What Alice Forgot by Liane Morarty

October 3, 2012

“What if you could skip ahead ten years, and spend time with your future self?  Would you recognize who you’ve become?  This is the premise for Liane Moriarty’s novel What Alice Forgot.

One morning while in a step aerobics class, 39 year old Alice falls and hits her head.  When she wakes up, she believes it is 1998, and she is care-free, kind, in love with her husband, pregnant with their first child, and just beginning to restore their dream home.  The reality is that her 39 year old self doesn’t match up with that Alice – 2008 Alice has a beautiful home, three children, a marriage that’s crumbled, and a personality that is nothing like her former self.

As the story unfolds, Alice learns not only who she has become, but how and why she’s changed so dramatically.  She must figure out who Gina is, what has happened to her relationship with her sister, and why she and Nick have gone from happily married to fighting over everything, all the while trying to recapture her memories, and manage her busy life and children.

There’s also the story of Elisabeth, Alice’s sister, woven throughout the novel – told through letters to her therapist, as well as through letters that Frannie, Alice and Elisabeth’s grandmother, writes.  While seemingly two different stories at first, they cleverly help expand upon the novel’s exploration of the way in which time, and our experiences fundamentally change our personalities, subtly, until we’re forever altered by them.

What’s lovely about this book, which appears from the start to be a light-hearted read, is that it develops slowly in depth as one reads it.  It lends itself to reflection on the reader’s part, all the while continuing to be an engaging, fun read, with equal parts drama and comedy.  The epilogue is one of the most eloquent I have read – wrapping up the story in a few beautifully written pages.  I look forward to reading more by this Australian author.”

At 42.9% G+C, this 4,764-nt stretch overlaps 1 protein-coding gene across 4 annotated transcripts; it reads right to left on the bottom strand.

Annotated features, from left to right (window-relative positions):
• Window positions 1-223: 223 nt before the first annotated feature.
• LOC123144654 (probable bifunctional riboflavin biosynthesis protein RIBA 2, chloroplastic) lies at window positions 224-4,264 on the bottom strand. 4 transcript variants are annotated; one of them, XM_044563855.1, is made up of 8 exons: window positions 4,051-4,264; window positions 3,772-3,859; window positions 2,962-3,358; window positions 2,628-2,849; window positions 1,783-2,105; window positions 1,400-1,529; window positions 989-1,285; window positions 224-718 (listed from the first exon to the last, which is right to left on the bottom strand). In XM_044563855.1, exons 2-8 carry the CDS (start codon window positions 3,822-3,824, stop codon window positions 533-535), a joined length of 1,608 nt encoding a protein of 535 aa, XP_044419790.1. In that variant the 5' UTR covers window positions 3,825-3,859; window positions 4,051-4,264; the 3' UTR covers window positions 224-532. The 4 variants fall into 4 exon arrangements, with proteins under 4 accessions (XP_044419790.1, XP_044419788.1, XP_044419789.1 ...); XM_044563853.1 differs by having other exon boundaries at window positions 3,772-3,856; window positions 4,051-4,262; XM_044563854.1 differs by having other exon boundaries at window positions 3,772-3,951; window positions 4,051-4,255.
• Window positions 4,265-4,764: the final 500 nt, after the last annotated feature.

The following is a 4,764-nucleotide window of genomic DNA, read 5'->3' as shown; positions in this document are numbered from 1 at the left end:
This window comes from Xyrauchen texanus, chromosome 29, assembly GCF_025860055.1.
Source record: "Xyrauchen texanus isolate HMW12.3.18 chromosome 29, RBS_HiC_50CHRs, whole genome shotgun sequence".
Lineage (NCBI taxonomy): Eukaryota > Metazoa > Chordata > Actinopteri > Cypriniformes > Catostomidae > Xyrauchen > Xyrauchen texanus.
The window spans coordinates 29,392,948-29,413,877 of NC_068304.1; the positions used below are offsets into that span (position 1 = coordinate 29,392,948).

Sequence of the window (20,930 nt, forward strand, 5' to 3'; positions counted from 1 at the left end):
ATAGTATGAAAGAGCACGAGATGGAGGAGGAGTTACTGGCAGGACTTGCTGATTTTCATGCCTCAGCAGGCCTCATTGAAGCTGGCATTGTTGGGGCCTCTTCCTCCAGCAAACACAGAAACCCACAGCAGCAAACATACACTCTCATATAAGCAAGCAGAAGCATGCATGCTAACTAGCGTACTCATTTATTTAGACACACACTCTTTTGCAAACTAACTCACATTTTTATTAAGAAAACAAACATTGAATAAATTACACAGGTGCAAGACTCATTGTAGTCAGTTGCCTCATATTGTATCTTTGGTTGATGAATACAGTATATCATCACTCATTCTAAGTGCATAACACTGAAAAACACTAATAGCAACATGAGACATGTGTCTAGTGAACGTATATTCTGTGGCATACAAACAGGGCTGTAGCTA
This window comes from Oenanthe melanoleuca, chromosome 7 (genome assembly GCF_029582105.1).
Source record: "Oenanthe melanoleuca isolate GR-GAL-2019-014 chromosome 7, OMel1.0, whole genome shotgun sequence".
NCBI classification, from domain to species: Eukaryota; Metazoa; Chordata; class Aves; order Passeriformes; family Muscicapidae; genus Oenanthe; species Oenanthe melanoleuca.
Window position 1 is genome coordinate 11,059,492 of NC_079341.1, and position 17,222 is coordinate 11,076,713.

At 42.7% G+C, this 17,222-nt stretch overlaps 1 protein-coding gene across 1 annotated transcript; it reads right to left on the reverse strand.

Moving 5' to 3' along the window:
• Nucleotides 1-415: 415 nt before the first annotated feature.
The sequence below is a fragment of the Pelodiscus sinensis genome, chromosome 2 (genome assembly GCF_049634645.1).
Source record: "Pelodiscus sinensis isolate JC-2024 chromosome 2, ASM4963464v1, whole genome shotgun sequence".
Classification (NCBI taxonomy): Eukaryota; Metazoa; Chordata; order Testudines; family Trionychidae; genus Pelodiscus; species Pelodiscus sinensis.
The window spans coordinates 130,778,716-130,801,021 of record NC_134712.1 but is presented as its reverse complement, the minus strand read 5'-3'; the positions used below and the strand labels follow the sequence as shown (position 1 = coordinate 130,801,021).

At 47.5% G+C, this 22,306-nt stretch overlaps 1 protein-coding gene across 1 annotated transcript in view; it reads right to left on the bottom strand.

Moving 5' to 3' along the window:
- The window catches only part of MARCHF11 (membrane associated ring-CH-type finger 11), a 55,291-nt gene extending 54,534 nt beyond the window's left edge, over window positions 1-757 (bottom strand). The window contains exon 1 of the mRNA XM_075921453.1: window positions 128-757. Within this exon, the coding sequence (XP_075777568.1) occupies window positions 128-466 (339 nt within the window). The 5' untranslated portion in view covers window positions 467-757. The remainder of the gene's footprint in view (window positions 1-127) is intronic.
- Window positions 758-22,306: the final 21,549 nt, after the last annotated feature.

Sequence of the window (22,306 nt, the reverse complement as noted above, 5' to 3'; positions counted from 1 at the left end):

Find and reserve this book in our catalog

The Snow Child by Eowyn Ivey

August 29, 2012

Eowyn Ivey’s first novel, The Snow Child, is a treasure. Set in remote Alaska in 1920, the story of Jack and Mabel unfolds. They have moved to this remote place to start over, to escape the sorrow of being childless, and the memory of a stillborn baby. But the brutal life begins to takes it’s toll on them – Jack from the staggering amount of physical labor, and Mabel from the isolation and sadness that has followed her. In an unexpected moment of joy during the first snowfall, they build a snow child, and dress her with a hat and mittens. The next morning, the child and clothing are gone, but footprints lead to the woods. Soon, they begin to see a young girl and her red fox running through the trees. Is she real, or a figment of their imagination, created out of a desperate longing? Mabel recalls a Russian fairy tale of a child made of snow who disappears when the snow melts, and waits breathlessly each time until the girl who calls herself Faina reappears. Though she is easily scared off, over time Jack and Mabel grow to know and love Faina, though they never fully understand the mystery that surrounds her.

The Snow Child reads as equal parts survival story, realistic fiction, and fairy tale. The descriptive prose in this novel made both the harsh Alaskan climate, as well as the lonliness and desperate longing the characters felt come to life.
This was a captivating story which I wanted to linger over, but found myself racing through, all the while not wanting it to end. I read the last 50 pages with my breath held – almost paralyzed with fear over the possible endings.

I’ve recommended The Snow Child to many people since reading it, and it’s one of my new favorites. I’m anxiously awaiting Ivey’s next novel.

Find and request this book in our catalog.